China's TCL Preps Android TV

Internet TV will be tricky in China, where regulatory issues abound.
China's third largest TV maker, TCL, is rolling out an Android-based TV system. This comes hot on the heels of Google's own decision to enter the world of TV using their Android platform, though TCL says it's been working on the product for more than a year without help from Google, the creator of the Android OS.

Android has already proven itself as a smartphone operating system and has a wealth of third-party applications that could soon find their ways into Chinese consumers' living rooms. In addition to traditional TV channels and video-on-demand, TV makers here are embedding interactive gaming, video conferencing, and online shopping in their LCD TVs.

The growth of the Internet TV industry has been slow so far, though online videos viewed with a PC are more popular, especially in China. Currently, local TV makers TCL, Konka, Hisense and other major TV manufacturers all have launched Internet TVs but the different hardware and software platforms has meant limited compatibility and difficulty in providing feature upgrades.

Moving to the open-source Android platform should solve some of these issues although it is not without complications. In just over one year, Android has gone from version 1.5 to version 2.2 and has had several incremental upgrades. With high-end, expensive consumer electronics like TVs, compatibility and ease of software upgrades need to be given plenty of thought to make more TV makers more comfortable with the systems.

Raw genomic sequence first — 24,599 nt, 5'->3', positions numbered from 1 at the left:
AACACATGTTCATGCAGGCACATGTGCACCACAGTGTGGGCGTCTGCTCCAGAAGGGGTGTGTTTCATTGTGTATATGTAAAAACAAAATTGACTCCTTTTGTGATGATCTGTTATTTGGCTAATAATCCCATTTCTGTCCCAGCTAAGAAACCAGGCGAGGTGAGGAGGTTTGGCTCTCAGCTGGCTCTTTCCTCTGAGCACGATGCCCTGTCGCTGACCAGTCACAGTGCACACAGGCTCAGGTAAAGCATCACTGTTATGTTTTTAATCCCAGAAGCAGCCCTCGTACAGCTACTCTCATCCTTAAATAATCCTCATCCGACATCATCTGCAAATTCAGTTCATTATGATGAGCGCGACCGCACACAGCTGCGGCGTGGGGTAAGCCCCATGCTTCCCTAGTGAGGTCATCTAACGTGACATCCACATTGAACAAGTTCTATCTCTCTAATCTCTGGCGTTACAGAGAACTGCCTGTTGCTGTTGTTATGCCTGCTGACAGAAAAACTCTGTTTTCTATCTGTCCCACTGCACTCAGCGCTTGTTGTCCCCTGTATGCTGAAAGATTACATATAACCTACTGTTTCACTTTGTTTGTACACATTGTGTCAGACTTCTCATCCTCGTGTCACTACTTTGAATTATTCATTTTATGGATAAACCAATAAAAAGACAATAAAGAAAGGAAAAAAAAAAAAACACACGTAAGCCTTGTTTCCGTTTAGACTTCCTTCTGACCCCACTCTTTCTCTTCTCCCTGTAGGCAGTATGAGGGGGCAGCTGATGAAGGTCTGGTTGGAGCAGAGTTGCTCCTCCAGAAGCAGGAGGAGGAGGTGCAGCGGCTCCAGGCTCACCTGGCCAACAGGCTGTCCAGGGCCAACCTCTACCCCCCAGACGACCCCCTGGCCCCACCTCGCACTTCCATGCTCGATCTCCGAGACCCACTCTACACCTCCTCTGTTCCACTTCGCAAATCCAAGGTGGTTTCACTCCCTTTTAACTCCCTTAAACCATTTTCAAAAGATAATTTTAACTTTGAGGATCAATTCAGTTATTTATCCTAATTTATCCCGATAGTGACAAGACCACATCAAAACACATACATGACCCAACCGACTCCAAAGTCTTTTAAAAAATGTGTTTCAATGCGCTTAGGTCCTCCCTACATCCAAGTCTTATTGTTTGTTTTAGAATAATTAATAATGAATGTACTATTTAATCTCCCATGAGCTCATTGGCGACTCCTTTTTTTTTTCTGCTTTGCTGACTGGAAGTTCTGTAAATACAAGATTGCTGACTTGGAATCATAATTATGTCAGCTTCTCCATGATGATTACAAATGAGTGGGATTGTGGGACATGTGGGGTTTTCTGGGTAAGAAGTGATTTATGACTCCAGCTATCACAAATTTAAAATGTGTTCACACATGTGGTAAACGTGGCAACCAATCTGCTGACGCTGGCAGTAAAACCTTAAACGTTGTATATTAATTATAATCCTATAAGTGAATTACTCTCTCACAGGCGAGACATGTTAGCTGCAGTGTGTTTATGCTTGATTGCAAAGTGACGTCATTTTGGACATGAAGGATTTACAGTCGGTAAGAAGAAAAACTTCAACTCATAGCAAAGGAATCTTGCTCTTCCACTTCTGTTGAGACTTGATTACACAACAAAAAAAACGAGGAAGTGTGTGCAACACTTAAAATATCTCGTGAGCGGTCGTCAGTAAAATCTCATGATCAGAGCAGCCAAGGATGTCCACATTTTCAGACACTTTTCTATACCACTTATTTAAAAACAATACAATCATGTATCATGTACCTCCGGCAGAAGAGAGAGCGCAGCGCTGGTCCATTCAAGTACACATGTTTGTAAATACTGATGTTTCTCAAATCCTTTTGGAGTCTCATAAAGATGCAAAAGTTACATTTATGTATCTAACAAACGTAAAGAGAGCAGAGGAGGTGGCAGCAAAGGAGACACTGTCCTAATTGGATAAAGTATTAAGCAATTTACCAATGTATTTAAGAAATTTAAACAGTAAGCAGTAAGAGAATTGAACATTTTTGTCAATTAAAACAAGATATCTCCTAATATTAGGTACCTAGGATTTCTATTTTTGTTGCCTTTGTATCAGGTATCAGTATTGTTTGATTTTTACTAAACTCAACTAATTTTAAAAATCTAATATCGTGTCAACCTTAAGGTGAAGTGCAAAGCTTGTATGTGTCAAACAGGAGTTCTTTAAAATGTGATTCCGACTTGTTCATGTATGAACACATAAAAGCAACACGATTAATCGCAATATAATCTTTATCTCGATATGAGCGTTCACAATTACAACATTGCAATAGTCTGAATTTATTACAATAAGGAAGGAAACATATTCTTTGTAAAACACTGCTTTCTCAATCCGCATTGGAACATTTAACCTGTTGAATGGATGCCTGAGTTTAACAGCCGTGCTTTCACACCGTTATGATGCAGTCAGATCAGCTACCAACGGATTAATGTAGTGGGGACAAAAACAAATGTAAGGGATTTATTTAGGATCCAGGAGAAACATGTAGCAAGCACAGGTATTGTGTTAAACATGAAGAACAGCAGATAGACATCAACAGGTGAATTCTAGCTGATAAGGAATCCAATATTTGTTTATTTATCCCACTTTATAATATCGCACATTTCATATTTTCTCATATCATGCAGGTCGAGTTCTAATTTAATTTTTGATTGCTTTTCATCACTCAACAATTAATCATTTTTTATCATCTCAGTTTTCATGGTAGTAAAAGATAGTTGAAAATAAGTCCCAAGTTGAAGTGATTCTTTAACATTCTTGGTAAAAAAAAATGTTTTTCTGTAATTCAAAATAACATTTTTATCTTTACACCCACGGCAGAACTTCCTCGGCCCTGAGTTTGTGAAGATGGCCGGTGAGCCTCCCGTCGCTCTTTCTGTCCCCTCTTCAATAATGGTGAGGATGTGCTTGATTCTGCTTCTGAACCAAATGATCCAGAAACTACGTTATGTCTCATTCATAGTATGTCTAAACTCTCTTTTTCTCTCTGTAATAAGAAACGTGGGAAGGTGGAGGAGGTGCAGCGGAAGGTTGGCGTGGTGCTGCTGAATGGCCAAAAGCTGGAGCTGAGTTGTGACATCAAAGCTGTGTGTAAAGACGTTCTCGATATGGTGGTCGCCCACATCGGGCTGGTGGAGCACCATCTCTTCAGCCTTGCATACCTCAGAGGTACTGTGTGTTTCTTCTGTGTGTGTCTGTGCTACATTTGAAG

Furthermore, introducing the platform in China reveals all sorts of unique problems, not least of all regulatory issues. In providing access to more content than available through standard television sets, TV makers must be sensitive to local content regulations and the politics that comes with it.

So far, TV giants have avoided Internet TV in China, viewing it as a risky prospect. Instead, they have focused on offering Internet TV in US and European markets where services like Hulu and YouTube are less controversial.

To lessen the focus on being an alternate TV channel, TCL is including e-commerce, games, online education, conferencing, and more on their platform. It is through these value-added services that they expect to make a profit. TCL's Liang Tiehang says the most profitable area will be gaming, something they are relying on third party developers to push forward.

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